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Appl Microbiol Biotechnol. 2009 Jun;83(3):491-500. doi: 10.1007/s00253-009-1895-x. Epub 2009 Feb 4.

A novel family VIII carboxylesterase derived from a leachate metagenome library exhibits promiscuous beta-lactamase activity on nitrocefin.

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Enzyme Technologies, CSIR Biosciences, Private Bag X2, Modderfontein, Johannesburg 1645, South Africa.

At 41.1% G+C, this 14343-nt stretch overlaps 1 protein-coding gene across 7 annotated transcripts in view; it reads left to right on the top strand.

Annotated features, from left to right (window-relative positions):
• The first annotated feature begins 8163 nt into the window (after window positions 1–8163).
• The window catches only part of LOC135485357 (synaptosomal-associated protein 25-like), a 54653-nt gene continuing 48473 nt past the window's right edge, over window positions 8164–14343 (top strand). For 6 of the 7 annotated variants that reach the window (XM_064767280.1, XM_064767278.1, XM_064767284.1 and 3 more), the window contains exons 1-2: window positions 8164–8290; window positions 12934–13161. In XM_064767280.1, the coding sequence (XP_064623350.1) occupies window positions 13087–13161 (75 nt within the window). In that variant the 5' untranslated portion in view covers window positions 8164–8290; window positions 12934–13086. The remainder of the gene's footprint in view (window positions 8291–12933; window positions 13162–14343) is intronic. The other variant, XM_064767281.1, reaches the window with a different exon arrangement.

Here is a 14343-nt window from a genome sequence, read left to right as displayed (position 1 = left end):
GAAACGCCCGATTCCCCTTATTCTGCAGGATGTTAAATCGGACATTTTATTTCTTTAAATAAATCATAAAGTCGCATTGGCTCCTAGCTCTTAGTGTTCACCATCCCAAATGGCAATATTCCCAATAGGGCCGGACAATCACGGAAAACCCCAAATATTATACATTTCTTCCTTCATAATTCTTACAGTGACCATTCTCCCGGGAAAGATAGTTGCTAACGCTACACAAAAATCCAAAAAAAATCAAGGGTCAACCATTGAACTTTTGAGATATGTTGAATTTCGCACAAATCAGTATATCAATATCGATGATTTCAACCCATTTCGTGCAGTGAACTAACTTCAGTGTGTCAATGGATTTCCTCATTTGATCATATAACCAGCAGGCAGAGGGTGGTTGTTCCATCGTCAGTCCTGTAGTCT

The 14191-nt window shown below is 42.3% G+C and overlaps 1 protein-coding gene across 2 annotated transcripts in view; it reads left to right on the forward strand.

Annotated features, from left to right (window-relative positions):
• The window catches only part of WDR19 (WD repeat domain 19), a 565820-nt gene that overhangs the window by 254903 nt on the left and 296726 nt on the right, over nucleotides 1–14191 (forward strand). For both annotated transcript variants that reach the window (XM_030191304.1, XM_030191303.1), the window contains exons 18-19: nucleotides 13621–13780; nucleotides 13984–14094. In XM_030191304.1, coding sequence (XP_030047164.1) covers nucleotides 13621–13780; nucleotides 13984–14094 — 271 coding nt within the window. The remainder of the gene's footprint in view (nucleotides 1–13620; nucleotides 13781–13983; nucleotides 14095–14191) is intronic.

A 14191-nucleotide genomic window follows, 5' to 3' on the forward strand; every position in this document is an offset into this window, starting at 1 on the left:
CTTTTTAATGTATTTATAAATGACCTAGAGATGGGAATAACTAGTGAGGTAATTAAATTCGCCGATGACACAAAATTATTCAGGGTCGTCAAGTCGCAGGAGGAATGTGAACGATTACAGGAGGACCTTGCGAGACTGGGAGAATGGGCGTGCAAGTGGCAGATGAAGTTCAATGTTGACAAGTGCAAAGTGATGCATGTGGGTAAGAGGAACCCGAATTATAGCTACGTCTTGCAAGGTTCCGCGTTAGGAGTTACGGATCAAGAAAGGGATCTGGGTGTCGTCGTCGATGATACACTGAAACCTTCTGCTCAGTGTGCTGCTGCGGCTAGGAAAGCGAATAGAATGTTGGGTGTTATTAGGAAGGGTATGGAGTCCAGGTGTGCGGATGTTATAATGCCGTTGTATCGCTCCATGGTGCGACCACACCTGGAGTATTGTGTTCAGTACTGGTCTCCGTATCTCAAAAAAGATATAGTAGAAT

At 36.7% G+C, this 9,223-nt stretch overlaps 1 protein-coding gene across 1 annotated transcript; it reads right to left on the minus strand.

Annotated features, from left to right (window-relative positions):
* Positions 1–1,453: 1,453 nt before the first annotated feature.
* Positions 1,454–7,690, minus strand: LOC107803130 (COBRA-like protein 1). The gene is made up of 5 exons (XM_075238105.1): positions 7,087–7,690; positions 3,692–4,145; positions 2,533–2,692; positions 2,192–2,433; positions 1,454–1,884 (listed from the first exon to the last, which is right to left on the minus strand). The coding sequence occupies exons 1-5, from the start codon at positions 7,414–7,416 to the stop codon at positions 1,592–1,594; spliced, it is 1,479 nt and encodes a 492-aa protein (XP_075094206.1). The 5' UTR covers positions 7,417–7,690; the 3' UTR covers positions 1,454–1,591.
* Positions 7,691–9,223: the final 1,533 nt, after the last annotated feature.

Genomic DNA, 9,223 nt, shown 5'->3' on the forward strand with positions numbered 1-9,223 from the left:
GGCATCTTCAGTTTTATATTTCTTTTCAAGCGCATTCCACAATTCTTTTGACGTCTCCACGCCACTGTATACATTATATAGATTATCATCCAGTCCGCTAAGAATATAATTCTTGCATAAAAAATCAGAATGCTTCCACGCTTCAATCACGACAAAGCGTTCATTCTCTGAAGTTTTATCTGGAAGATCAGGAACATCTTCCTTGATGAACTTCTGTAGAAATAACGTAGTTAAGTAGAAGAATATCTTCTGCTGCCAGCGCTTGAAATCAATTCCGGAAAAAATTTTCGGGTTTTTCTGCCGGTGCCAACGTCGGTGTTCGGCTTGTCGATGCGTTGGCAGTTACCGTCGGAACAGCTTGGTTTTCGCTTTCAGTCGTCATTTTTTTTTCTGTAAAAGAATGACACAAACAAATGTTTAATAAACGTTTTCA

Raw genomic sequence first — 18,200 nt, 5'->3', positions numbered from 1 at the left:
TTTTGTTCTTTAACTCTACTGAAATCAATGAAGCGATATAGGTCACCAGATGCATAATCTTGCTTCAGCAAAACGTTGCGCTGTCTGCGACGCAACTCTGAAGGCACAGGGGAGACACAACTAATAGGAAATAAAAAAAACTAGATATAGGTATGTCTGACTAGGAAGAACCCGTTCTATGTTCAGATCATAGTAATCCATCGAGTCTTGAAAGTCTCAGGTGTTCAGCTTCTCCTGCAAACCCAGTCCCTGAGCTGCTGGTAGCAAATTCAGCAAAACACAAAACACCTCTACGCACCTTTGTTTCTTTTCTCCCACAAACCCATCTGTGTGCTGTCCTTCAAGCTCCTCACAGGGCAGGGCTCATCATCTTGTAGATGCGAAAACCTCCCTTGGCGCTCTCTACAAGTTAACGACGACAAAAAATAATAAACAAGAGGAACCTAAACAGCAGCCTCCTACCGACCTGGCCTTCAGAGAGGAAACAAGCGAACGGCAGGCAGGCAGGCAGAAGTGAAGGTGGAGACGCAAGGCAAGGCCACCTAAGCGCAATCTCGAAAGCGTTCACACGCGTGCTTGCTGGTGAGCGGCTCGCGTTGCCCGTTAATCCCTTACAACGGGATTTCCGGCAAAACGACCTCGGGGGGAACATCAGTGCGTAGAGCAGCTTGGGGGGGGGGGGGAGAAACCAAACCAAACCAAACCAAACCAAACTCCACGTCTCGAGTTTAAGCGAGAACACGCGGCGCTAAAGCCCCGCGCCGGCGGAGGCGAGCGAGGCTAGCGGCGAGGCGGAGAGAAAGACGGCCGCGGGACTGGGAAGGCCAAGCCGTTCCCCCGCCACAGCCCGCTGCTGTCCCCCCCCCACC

The realization that majority of microbes are not amenable to cultivation as isolates under laboratory conditions has led to the culture-independent metagenomic approach as a novel technique for novel biocatalyst discovery. A leachate fosmid shotgun metagenome library was constructed and subsequently screened for esterolytic activities on a tributyrin agar medium. Nucleotide sequencing and translational analysis of an esterase-positive fosmid clone led to the identification of a 1,281 bp esterase gene (estC) encoding a protein (EstC) of 427 aa with translated molecular weight of 46.3 kDa. The EstC primary structure contained a signal leader peptide (29 aa), which could be cleaved to form a mature protein of 398 aa with molecular weight 43.3 kDa. Homology searches revealed that EstC belonged to the family VIII esterases, which exploit a serine residue within the S-x-x-K motif as a catalytic nucleophile. Substrate specificity studies showed that EstC prefers short to medium acyl chain length of p-nitrophenyl esters, a characteristic typical of "true" carboxylesterases. Moreover, EstC represents the first member of the family VIII esterases with a leader peptide and a detectable promiscuous beta-lactam hydrolytic activity. Site-directed mutagenesis studies also revealed that in addition to Ser103 and Lys106 residues, the Tyr219 residue also plays a catalytic role in EstC. The organic solvent stability and the specificity towards esters of tertiary alcohols linalyl acetate (3,7-dimethyl-1,6-octadien-3-yl acetate) make EstC potentially useful in biocatalysis.

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